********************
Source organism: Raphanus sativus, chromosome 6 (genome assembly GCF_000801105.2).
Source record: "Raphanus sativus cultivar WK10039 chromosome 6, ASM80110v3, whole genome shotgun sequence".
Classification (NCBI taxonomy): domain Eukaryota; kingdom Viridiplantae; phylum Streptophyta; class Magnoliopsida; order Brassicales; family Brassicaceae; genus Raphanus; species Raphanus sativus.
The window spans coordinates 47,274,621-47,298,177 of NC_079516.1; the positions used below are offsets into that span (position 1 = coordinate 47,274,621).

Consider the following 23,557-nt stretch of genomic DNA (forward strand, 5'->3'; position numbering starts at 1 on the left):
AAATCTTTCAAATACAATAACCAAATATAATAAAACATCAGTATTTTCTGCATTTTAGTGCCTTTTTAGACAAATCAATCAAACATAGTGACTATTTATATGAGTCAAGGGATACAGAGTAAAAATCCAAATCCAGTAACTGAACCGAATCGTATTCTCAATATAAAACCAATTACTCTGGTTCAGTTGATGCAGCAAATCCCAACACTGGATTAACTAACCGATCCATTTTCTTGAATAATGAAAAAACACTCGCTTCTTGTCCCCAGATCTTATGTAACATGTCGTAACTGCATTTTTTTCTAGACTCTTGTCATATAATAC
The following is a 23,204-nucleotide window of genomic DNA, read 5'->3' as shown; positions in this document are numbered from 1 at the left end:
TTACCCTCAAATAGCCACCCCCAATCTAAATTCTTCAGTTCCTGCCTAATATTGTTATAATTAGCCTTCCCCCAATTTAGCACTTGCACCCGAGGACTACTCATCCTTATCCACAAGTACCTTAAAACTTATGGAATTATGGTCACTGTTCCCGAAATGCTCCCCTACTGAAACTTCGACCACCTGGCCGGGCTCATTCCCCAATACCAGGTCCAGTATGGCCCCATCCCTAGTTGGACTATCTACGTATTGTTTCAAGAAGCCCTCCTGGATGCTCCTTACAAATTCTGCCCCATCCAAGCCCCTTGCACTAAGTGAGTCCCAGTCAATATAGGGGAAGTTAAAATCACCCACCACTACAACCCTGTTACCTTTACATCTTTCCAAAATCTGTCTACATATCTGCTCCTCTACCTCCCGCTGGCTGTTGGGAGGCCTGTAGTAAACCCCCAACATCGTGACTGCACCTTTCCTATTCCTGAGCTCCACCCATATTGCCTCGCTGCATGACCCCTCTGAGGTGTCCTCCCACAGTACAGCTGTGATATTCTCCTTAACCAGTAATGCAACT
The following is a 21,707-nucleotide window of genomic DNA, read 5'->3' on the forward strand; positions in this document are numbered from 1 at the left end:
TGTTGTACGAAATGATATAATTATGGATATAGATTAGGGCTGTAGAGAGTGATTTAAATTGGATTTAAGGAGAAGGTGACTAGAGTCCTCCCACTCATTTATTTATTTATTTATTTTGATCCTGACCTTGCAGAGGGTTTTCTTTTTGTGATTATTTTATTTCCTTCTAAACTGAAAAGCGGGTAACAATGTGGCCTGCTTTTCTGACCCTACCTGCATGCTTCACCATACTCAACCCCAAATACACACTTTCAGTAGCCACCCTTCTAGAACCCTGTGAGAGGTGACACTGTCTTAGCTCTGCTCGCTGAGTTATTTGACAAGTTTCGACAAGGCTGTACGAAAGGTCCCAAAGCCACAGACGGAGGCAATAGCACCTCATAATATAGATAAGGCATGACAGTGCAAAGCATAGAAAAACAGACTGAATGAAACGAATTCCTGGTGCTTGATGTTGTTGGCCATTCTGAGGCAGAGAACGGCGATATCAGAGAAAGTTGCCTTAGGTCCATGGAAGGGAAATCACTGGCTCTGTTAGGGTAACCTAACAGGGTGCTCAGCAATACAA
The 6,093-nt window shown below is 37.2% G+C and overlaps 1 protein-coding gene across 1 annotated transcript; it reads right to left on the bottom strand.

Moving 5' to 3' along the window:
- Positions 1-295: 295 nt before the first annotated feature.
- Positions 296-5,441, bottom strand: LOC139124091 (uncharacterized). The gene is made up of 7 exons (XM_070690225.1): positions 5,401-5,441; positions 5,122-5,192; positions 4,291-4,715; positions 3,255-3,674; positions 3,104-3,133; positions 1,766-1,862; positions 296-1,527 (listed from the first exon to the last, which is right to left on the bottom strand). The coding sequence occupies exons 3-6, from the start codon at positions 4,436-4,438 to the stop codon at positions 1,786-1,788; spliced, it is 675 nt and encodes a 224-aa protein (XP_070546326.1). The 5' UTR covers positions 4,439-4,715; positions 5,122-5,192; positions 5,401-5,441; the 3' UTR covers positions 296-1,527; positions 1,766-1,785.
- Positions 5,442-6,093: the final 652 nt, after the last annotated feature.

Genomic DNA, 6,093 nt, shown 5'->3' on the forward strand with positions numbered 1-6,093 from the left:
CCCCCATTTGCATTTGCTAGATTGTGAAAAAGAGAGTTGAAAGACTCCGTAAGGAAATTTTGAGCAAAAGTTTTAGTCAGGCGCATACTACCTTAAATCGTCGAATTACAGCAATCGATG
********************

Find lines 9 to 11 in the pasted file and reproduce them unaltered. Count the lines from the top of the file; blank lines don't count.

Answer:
The following is a 21,707-nucleotide window of genomic DNA, read 5'->3' on the forward strand; positions in this document are numbered from 1 at the left end:
TGTTGTACGAAATGATATAATTATGGATATAGATTAGGGCTGTAGAGAGTGATTTAAATTGGATTTAAGGAGAAGGTGACTAGAGTCCTCCCACTCATTTATTTATTTATTTATTTTGATCCTGACCTTGCAGAGGGTTTTCTTTTTGTGATTATTTTATTTCCTTCTAAACTGAAAAGCGGGTAACAATGTGGCCTGCTTTTCTGACCCTACCTGCATGCTTCACCATACTCAACCCCAAATACACACTTTCAGTAGCCACCCTTCTAGAACCCTGTGAGAGGTGACACTGTCTTAGCTCTGCTCGCTGAGTTATTTGACAAGTTTCGACAAGGCTGTACGAAAGGTCCCAAAGCCACAGACGGAGGCAATAGCACCTCATAATATAGATAAGGCATGACAGTGCAAAGCATAGAAAAACAGACTGAATGAAACGAATTCCTGGTGCTTGATGTTGTTGGCCATTCTGAGGCAGAGAACGGCGATATCAGAGAAAGTTGCCTTAGGTCCATGGAAGGGAAATCACTGGCTCTGTTAGGGTAACCTAACAGGGTGCTCAGCAATACAA
The 6,093-nt window shown below is 37.2% G+C and overlaps 1 protein-coding gene across 1 annotated transcript; it reads right to left on the bottom strand.